Tuesday, January 31, 2006

The Rural Life

I grew up on a small farm (7 acres, 4 barns, 2 horses and a whole mess of cats) in the 1970s. Recently, on a recommendation, I picked up Verlyn Klinkenborg's book The Rural Life. Immediately, memories of my childhood came flooding back, a result of Verlyn's descriptive and lyrical prose. He has the unique ability to describe the mundane and bring it to full-color life. The breaking apart of a haybale, with its dusty, grassy smell that burst forth was made as real to me as yesterday. He noted the many uses of a hank of twine from the bale, which we used for everything from temporarily tying up loose barbed wire to extending the low handle on the red Ryder wagon.

Growing up on a farm wasn't easy. Many weekends with my friends were sacrificed because a fence needed to be put in or the alfa alfa from the small field needed to be brought to the barn before it rained. However, I wouldn't trade it - the experience of sliding off a horse to the ground while galloping full-out, finding newborn kittens in the hay loft, or driving a tractor with my dad for the first time - for anything. You can easily see Verlyn's affection for this tough, and incredibly rewarding, life, too.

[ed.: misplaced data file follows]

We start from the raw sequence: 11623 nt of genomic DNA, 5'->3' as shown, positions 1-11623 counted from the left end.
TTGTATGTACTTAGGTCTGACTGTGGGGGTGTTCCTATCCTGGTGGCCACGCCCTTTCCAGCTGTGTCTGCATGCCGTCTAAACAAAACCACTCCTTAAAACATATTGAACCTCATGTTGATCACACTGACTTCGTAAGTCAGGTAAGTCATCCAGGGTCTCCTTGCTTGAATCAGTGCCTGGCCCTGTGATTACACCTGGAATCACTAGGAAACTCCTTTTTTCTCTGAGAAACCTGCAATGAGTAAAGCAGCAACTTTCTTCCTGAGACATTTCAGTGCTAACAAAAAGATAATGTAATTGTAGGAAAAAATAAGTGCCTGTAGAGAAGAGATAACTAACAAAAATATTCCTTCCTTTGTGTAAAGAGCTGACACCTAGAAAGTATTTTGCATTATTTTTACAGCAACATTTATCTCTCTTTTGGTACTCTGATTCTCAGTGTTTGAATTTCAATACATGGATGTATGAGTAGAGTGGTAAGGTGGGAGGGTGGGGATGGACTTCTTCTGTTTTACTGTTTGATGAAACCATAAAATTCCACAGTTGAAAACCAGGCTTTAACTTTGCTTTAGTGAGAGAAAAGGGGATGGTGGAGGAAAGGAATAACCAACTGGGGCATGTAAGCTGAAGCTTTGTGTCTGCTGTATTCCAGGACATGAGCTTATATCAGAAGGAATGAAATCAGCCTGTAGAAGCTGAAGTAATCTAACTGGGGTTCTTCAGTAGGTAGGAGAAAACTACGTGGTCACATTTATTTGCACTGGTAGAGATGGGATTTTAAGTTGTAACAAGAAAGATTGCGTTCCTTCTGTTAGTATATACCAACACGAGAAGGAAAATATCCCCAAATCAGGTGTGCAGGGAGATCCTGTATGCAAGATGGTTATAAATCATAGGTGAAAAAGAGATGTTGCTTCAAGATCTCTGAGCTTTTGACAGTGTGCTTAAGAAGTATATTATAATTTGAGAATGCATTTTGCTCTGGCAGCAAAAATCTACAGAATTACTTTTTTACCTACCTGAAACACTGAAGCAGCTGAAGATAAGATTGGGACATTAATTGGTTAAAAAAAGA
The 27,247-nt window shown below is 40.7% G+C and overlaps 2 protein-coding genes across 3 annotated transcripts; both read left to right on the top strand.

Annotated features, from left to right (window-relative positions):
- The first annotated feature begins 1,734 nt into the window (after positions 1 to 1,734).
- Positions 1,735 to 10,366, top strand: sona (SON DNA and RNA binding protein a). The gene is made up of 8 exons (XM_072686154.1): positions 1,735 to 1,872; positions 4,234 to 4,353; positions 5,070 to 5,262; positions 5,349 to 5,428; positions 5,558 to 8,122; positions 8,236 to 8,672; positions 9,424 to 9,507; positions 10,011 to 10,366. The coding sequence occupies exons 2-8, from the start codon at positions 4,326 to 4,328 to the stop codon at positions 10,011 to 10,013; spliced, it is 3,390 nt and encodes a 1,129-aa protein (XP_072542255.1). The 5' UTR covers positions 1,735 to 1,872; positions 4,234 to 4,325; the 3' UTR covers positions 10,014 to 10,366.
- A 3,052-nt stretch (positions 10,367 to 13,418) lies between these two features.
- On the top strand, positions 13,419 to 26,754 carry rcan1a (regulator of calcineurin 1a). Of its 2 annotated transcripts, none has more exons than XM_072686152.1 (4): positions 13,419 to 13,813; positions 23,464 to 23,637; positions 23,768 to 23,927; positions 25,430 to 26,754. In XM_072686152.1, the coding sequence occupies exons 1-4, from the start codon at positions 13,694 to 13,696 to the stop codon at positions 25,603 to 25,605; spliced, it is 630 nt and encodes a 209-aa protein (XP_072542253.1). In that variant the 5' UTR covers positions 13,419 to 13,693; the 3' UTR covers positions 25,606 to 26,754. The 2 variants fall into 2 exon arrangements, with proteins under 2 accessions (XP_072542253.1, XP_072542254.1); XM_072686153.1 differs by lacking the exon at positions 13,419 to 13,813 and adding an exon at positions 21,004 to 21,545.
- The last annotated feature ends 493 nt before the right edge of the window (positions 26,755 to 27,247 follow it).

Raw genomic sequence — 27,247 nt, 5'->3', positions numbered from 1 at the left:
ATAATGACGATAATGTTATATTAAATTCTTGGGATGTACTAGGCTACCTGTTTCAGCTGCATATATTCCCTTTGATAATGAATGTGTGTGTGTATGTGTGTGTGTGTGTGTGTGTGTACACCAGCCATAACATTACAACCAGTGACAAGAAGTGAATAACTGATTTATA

Tuesday, January 10, 2006

Generations in the Workplace

Interesting little clip from NPR on January 4th: "Steve Inskeep talks with CEO Fred Miller and President Corey Jamison of The Kaleel Jamison Consulting Group, which specializes in corporate culture, about generation differences and conflict in the office." Wish they would've expanded on it a little; it was mostly Corey talking about how Gen X is different from the Baby Boomers. But worth a listen.